Does the Reform Movement care about Israel?


One aspect of the recent resolution passed by the American Reform movement calling upon President Bush and Congress “to set a time table for phased and expeditious withdrawal of United States troops from Iraq” should be of particular concern to Israelis: Israel is virtually unmentioned in the long Reform statement supporting the resolution, and the impact of withdrawal on Israel appears to have played no role in the deliberations. One meaningless statement that the phased withdrawal should be done in a manner that “best enhances stabity in Iraq – and we would add … Israel” is the only substantive mention of Israel.

Of all the reasons adduced for American withdrawal only one – the high level of American and Iraqi casualties – has any relevance. The others – the failure to find Saddam Hussein’s arsenals of WMD’s; the humiliation of prisoners in Abu Ghraib prison; President Bush’s failure to secure U.N. Security Council support for a military invasion – look to the past, but have nothing to do with the consequences of withdrawal now that America is in Iraq. (The Reform movement supported the invasion in a 2002 resolution.)

Even the high level of civilian casualties is only an argument for withdrawal if one believes that those casualties will decline after withdrawal. But the Reform statement does not and could not make that claim. According to the most recent National Intelligence Estimate an American withdrawal in the near future “almost certainly would lead to a significant increase in the scale and scope of sectarian conflict in Iraq. . . . Massive civilian casualties and forced population displacement would be probable.”

Nowhere does the Reform statement mention the threat of Islamofascism to the West, including the United States and Israel. Yet what we are seeing in Iraq today is the playing out of the strategy enunciated by the late Abu Musab al Zarqawi in an intercepted letter to Osama bin Laden in 2004. To prevent the evil principle of democracy from taking hold in Iraq, Zarqawi proposed to trigger a civil war by terrorist attacks on Shiites, which would lead to Shiite retaliation against Sunnis, which would then force all Sunnis to join the battle.

If that murderous strategy succeeds, the jihadi historical narrative of Islam ascendant, ever since the expulsion of the Soviet Union from Afghanistan by Islamist mujhadeens, and the West in flight would gain further corroboration and draw more to the banner of worldwide jihad.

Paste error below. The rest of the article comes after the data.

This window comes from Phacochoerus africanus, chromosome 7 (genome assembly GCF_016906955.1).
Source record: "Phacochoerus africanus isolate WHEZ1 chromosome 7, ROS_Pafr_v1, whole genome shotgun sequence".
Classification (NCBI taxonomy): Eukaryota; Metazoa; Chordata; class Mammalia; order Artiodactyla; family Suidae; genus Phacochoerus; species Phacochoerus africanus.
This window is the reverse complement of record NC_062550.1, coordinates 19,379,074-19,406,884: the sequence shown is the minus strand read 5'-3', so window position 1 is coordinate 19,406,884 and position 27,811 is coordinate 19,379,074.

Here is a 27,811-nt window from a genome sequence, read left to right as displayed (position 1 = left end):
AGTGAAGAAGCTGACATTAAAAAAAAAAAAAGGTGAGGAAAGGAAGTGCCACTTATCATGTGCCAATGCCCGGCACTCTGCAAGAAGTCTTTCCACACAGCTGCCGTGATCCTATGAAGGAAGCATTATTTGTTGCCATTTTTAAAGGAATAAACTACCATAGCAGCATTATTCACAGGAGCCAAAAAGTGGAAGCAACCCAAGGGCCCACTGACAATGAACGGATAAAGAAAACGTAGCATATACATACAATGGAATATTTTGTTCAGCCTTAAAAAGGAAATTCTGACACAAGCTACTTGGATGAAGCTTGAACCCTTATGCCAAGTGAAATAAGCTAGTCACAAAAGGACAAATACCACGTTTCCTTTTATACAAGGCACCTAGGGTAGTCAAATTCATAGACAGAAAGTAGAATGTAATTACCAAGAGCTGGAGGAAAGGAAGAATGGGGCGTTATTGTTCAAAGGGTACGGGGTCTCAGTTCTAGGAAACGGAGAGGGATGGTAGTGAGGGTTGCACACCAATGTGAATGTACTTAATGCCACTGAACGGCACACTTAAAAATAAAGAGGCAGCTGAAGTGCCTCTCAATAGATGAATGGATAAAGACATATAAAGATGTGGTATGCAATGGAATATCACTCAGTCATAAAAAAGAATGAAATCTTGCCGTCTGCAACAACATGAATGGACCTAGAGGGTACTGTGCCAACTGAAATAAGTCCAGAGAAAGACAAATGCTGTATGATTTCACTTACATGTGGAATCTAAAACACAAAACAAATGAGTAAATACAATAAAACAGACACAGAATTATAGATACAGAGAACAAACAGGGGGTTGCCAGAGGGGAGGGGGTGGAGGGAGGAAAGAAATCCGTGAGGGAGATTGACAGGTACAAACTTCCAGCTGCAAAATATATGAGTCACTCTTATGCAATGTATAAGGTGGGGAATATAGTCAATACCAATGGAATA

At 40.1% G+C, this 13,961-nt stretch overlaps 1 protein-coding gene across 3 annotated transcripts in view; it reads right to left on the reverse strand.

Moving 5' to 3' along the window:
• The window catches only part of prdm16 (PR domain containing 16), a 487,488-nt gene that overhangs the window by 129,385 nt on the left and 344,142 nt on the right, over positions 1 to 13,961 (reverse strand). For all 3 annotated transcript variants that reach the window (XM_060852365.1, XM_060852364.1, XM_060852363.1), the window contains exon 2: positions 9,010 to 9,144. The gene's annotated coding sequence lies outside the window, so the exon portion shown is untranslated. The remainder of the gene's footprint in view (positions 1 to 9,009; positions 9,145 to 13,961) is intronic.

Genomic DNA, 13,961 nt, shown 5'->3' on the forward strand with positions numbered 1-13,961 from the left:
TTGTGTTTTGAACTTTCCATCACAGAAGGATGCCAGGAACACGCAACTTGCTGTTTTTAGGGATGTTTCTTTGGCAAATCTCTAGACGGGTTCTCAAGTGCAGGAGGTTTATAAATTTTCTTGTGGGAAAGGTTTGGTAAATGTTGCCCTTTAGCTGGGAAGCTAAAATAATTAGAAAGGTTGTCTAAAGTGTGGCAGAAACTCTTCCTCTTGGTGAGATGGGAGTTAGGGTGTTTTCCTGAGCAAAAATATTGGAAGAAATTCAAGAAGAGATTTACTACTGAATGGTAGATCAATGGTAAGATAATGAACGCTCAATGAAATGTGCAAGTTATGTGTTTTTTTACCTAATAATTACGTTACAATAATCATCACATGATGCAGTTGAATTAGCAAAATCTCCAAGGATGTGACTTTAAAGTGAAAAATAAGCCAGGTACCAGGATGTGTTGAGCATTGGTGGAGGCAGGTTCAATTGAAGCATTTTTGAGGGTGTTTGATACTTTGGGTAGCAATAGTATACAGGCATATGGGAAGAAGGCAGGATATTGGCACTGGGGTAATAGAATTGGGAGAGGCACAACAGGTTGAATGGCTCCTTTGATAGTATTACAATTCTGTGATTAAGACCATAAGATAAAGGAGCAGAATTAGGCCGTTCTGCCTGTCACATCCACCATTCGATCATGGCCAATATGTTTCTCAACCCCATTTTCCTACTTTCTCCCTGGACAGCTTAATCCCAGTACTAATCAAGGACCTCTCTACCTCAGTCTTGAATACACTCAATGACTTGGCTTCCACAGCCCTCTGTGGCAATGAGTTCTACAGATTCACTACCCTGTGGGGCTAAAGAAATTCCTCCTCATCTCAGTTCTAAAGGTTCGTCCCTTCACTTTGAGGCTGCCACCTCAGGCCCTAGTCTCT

The implications for Israel are immense. As Vice-President Cheney told the recent AIPAC Convention, “It is simply not consistent for anyone to demand aggressive action against the menace posed by the Iranian regime while at the same time acquiescing in a retreat from Iraq that would leave our worst enemies dramatically emboldened and Israel’s best friend, the United States, dangerously weakened.” Prime Minister Olmert echoed those sentiments two days later, and they are shared almost unanimously by Israeli policymakers. Yet the Reform statement has nothing to say about the Iranian threat to Israel or the West, or the implications of a withdrawal from Iraq on that threat.

Amazingly, the principal source cited by Reform statement was the report of the Iraqi Study group headed by former secretary of state James Baker III. Yes, the same Baker who as secretary of state directed harsh epithets at Israel and publicly offered Prime Minister Yitzchak Shamir his phone number to call when he became “serious about peace.”

The Study Group made almost no concrete recommendations about how America might achieve its policy goals in Iraq. But it did put its imprimatur on the single most dangerous idea from Israel’s point of view: that the Israel-Arab conflict is the source of all the other conflicts in the Middle East.

The Study Group proposed to convene an international conference to which dozens of states would be invited, with the notable exception of Israel, even though only Israel’s concessions were specified in advance: “Israel should return the Golan Heights.”

Finally, the Reform statement makes the U.N. Security Council the final arbiter of the legitimacy of military force. Yet President Bush’s failure was the result of French determination to prevent any U.S. military action, just as China and Russia use the Security Council today to prevent any serious sanctions against Iran.

The U.N. has become a debating society for the passage of anti-Israel resolutions, and its Human Rights Commission has even gone so far as to sanction terrorism against Israeli civilians. Yet the Reform statement turns the U.N. into the sole source of international legitimacy.